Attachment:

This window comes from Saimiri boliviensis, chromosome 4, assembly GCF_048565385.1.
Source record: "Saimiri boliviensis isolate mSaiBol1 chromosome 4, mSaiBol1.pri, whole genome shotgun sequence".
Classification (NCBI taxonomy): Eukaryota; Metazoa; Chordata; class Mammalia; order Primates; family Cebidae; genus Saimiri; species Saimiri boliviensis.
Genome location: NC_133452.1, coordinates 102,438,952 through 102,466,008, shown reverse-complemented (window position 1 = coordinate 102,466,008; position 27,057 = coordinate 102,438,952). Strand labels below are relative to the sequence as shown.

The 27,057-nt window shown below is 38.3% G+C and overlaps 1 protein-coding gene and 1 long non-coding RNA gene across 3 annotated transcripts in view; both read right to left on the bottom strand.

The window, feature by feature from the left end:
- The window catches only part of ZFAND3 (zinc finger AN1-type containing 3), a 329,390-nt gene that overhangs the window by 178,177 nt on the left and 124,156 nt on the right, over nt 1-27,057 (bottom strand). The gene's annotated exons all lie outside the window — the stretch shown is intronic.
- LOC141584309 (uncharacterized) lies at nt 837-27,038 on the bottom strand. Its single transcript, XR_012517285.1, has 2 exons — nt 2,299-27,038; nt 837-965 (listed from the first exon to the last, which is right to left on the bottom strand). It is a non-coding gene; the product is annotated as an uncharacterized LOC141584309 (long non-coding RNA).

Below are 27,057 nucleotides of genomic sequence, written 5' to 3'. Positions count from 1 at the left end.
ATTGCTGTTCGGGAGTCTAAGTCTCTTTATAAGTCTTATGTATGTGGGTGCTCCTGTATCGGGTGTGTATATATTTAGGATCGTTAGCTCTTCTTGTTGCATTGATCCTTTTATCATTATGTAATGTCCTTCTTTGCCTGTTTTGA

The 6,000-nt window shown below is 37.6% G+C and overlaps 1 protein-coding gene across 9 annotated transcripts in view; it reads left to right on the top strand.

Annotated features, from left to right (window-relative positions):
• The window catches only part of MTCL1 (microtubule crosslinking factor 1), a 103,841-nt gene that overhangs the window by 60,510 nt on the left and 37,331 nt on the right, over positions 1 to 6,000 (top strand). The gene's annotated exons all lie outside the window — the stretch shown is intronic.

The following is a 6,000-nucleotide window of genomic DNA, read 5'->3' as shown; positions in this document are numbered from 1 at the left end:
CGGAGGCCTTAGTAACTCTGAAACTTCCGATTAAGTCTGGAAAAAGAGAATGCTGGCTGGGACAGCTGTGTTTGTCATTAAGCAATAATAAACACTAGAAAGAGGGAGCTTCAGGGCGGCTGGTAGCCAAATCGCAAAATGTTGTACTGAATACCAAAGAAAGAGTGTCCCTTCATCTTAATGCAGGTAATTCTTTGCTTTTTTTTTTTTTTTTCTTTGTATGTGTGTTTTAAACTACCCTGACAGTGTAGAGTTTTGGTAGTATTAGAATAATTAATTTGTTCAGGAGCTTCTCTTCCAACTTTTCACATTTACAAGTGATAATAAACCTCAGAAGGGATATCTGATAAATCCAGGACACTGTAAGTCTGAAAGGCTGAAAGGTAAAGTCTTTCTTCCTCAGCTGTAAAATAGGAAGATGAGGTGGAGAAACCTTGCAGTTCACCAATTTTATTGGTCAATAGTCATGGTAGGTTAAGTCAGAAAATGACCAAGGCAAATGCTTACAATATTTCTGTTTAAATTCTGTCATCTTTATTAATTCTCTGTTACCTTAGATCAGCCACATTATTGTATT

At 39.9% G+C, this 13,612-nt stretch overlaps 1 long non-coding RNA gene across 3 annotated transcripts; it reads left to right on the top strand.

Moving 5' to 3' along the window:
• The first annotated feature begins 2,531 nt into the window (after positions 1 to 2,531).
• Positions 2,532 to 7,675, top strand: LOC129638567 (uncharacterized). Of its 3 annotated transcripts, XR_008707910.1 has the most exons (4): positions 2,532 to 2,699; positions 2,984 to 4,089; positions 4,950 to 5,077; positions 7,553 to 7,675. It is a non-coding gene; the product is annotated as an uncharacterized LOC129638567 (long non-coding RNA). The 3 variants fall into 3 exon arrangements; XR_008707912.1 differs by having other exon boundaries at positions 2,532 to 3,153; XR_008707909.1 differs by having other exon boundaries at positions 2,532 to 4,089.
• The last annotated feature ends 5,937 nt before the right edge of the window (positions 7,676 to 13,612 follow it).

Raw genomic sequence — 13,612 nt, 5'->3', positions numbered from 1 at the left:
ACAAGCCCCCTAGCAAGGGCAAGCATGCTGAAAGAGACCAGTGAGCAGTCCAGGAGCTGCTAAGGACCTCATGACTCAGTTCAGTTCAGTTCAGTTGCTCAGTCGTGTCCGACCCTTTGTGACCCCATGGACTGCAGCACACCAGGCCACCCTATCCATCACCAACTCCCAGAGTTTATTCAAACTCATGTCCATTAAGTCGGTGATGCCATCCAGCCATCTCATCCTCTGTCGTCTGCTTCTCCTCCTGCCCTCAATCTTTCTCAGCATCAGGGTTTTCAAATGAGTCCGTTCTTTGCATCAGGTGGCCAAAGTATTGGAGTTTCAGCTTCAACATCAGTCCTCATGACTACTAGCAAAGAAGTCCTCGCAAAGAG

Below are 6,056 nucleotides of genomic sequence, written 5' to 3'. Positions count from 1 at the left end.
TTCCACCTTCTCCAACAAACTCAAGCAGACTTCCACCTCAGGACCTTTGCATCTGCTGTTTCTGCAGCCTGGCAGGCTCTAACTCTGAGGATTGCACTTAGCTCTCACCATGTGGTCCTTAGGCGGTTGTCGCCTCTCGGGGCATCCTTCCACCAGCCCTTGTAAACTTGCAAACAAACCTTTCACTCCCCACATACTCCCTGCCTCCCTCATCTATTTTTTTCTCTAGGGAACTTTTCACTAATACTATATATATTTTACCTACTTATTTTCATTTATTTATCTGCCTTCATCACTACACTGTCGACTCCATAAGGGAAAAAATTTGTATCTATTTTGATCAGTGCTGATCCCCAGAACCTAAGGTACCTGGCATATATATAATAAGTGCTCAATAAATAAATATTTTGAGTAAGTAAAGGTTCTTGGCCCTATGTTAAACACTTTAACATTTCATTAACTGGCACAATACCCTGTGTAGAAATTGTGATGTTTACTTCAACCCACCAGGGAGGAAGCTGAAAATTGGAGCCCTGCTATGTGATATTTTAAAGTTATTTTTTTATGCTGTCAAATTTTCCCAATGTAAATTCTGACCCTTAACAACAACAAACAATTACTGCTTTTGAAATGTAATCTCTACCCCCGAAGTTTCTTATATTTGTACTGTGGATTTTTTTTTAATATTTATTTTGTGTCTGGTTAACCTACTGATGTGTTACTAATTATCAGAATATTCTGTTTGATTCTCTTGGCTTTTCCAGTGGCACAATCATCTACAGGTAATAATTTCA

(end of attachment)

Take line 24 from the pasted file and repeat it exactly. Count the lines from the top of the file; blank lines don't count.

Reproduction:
TTCCACCTTCTCCAACAAACTCAAGCAGACTTCCACCTCAGGACCTTTGCATCTGCTGTTTCTGCAGCCTGGCAGGCTCTAACTCTGAGGATTGCACTTAGCTCTCACCATGTGGTCCTTAGGCGGTTGTCGCCTCTCGGGGCATCCTTCCACCAGCCCTTGTAAACTTGCAAACAAACCTTTCACTCCCCACATACTCCCTGCCTCCCTCATCTATTTTTTTCTCTAGGGAACTTTTCACTAATACTATATATATTTTACCTACTTATTTTCATTTATTTATCTGCCTTCATCACTACACTGTCGACTCCATAAGGGAAAAAATTTGTATCTATTTTGATCAGTGCTGATCCCCAGAACCTAAGGTACCTGGCATATATATAATAAGTGCTCAATAAATAAATATTTTGAGTAAGTAAAGGTTCTTGGCCCTATGTTAAACACTTTAACATTTCATTAACTGGCACAATACCCTGTGTAGAAATTGTGATGTTTACTTCAACCCACCAGGGAGGAAGCTGAAAATTGGAGCCCTGCTATGTGATATTTTAAAGTTATTTTTTTATGCTGTCAAATTTTCCCAATGTAAATTCTGACCCTTAACAACAACAAACAATTACTGCTTTTGAAATGTAATCTCTACCCCCGAAGTTTCTTATATTTGTACTGTGGATTTTTTTTTAATATTTATTTTGTGTCTGGTTAACCTACTGATGTGTTACTAATTATCAGAATATTCTGTTTGATTCTCTTGGCTTTTCCAGTGGCACAATCATCTACAGGTAATAATTTCA